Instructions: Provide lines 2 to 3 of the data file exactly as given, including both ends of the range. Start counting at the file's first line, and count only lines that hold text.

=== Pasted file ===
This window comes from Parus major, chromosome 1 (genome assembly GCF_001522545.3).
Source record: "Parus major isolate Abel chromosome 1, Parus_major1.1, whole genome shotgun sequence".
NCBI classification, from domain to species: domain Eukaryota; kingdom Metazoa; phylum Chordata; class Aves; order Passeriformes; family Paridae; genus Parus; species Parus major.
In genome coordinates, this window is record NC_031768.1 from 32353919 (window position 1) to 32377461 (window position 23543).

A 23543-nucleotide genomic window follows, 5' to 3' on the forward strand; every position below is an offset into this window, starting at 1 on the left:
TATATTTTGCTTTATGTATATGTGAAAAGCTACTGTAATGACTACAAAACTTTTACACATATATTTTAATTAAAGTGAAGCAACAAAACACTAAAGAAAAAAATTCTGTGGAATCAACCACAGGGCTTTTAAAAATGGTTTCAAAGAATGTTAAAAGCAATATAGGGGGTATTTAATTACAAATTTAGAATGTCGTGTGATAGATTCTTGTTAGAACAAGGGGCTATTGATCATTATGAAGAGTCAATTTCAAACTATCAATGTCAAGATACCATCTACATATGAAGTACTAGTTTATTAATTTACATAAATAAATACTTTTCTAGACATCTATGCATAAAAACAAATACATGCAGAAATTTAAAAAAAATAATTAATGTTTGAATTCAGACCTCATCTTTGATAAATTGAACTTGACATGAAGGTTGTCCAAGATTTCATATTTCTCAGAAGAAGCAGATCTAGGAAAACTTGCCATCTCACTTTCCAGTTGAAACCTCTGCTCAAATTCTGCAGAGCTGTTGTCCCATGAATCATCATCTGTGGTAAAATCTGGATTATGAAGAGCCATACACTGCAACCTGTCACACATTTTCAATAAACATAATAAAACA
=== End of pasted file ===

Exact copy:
Source record: "Parus major isolate Abel chromosome 1, Parus_major1.1, whole genome shotgun sequence".
NCBI classification, from domain to species: domain Eukaryota; kingdom Metazoa; phylum Chordata; class Aves; order Passeriformes; family Paridae; genus Parus; species Parus major.